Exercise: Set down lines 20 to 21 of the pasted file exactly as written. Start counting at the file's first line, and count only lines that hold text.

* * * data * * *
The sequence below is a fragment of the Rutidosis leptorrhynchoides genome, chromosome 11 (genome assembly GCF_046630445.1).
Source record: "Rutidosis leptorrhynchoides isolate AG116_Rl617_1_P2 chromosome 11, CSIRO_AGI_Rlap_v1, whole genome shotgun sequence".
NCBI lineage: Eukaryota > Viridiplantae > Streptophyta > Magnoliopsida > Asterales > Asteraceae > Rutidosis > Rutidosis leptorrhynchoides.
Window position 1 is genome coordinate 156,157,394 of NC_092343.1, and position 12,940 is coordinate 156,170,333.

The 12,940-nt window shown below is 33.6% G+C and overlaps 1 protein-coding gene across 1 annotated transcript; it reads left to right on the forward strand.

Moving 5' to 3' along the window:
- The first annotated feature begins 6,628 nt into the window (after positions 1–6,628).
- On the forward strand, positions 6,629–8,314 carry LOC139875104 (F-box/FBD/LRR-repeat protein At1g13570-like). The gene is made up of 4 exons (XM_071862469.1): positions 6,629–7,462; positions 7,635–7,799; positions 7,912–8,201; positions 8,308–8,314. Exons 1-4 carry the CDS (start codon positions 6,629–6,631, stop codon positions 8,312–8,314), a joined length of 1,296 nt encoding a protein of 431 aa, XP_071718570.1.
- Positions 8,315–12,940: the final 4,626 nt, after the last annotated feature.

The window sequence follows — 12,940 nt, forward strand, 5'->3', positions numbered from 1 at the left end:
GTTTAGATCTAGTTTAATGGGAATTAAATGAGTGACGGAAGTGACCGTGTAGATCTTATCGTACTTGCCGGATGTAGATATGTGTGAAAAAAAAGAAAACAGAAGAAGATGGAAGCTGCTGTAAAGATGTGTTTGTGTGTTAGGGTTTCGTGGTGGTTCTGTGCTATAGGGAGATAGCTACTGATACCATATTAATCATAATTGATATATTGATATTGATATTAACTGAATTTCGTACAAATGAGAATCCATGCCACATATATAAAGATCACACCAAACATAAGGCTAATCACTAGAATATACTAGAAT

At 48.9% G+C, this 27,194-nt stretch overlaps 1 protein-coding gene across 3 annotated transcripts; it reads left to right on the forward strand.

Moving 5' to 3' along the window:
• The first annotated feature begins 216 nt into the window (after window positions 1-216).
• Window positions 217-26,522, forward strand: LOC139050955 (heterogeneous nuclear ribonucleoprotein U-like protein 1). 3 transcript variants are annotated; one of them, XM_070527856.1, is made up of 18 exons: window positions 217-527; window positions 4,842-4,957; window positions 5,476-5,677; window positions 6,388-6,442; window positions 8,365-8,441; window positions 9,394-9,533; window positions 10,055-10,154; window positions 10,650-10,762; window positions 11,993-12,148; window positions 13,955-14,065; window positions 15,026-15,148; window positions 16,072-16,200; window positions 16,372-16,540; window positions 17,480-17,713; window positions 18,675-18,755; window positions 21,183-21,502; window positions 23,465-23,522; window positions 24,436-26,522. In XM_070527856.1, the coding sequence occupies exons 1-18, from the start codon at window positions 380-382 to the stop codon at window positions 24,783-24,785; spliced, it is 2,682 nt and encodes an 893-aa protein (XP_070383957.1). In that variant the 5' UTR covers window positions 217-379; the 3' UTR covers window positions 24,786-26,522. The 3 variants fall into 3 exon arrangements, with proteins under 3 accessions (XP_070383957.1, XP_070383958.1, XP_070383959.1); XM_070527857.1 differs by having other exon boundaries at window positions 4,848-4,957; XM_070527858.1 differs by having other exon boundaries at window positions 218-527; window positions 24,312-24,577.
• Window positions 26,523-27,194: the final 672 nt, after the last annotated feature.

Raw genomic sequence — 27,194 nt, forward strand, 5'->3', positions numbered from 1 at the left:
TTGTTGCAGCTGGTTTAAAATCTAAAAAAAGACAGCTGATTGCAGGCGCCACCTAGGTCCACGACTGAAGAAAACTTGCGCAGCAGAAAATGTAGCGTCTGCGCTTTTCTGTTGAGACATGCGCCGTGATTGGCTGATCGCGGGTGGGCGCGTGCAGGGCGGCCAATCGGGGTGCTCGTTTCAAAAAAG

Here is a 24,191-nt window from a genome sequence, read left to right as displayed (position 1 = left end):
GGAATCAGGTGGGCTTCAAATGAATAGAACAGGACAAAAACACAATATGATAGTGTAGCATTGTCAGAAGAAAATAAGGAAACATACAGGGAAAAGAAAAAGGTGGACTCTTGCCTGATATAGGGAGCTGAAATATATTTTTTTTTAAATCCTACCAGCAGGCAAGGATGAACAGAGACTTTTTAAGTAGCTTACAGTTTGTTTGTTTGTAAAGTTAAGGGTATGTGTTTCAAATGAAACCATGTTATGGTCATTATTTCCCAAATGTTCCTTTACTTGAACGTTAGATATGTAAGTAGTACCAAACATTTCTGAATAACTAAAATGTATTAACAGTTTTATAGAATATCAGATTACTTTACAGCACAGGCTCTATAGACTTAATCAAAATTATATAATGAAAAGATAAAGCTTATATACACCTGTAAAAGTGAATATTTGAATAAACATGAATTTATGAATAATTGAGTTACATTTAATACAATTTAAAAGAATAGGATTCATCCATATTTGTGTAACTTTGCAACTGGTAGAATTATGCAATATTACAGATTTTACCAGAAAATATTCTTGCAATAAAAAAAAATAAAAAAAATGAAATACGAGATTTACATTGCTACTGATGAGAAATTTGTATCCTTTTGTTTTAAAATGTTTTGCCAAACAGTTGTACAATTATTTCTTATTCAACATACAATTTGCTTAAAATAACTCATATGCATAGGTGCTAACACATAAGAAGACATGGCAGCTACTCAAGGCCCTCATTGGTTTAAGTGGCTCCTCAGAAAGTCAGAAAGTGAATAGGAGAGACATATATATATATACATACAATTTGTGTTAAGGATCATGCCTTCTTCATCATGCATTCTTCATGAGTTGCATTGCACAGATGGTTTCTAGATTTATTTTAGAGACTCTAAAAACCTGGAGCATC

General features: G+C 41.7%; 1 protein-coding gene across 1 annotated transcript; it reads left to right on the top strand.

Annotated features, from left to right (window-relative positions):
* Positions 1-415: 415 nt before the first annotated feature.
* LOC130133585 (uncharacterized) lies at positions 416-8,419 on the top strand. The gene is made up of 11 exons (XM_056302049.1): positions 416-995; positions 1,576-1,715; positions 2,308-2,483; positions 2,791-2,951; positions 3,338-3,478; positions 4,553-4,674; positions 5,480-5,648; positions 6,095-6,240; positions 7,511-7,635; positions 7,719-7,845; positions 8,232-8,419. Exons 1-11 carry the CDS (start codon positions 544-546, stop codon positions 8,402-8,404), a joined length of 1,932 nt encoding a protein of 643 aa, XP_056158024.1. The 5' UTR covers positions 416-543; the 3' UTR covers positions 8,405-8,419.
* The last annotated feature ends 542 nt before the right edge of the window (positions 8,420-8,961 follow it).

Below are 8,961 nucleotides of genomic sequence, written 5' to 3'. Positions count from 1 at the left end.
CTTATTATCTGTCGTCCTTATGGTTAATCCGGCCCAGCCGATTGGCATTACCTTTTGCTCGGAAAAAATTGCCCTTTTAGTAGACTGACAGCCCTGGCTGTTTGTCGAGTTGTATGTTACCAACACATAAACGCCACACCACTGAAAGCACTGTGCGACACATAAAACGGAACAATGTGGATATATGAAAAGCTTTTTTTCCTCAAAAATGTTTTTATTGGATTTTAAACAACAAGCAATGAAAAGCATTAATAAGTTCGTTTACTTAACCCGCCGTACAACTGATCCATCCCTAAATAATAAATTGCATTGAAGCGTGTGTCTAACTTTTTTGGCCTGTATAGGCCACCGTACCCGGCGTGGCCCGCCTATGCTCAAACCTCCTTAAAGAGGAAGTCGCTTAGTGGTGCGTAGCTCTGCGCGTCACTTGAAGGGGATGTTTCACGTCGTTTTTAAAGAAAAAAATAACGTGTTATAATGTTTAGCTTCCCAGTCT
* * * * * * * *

GGAATCAGGTGGGCTTCAAATGAATAGAACAGGACAAAAACACAATATGATAGTGTAGCATTGTCAGAAGAAAATAAGGAAACATACAGGGAAAAGAAAAAGGTGGACTCTTGCCTGATATAGGGAGCTGAAATATATTTTTTTTTAAATCCTACCAGCAGGCAAGGATGAACAGAGACTTTTTAAGTAGCTTACAGTTTGTTTGTTTGTAAAGTTAAGGGTATGTGTTTCAAATGAAACCATGTTATGGTCATTATTTCCCAAATGTTCCTTTACTTGAACGTTAGATATGTAAGTAGTACCAAACATTTCTGAATAACTAAAATGTATTAACAGTTTTATAGAATATCAGATTACTTTACAGCACAGGCTCTATAGACTTAATCAAAATTATATAATGAAAAGATAAAGCTTATATACACCTGTAAAAGTGAATATTTGAATAAACATGAATTTATGAATAATTGAGTTACATTTAATACAATTTAAAAGAATAGGATTCATCCATATTTGTGTAACTTTGCAACTGGTAGAATTATGCAATATTACAGATTTTACCAGAAAATATTCTTGCAATAAAAAAAAATAAAAAAAATGAAATACGAGATTTACATTGCTACTGATGAGAAATTTGTATCCTTTTGTTTTAAAATGTTTTGCCAAACAGTTGTACAATTATTTCTTATTCAACATACAATTTGCTTAAAATAACTCATATGCATAGGTGCTAACACATAAGAAGACATGGCAGCTACTCAAGGCCCTCATTGGTTTAAGTGGCTCCTCAGAAAGTCAGAAAGTGAATAGGAGAGACATATATATATATACATACAATTTGTGTTAAGGATCATGCCTTCTTCATCATGCATTCTTCATGAGTTGCATTGCACAGATGGTTTCTAGATTTATTTTAGAGACTCTAAAAACCTGGAGCATC

General features: G+C 41.7%; 1 protein-coding gene across 1 annotated transcript; it reads left to right on the top strand.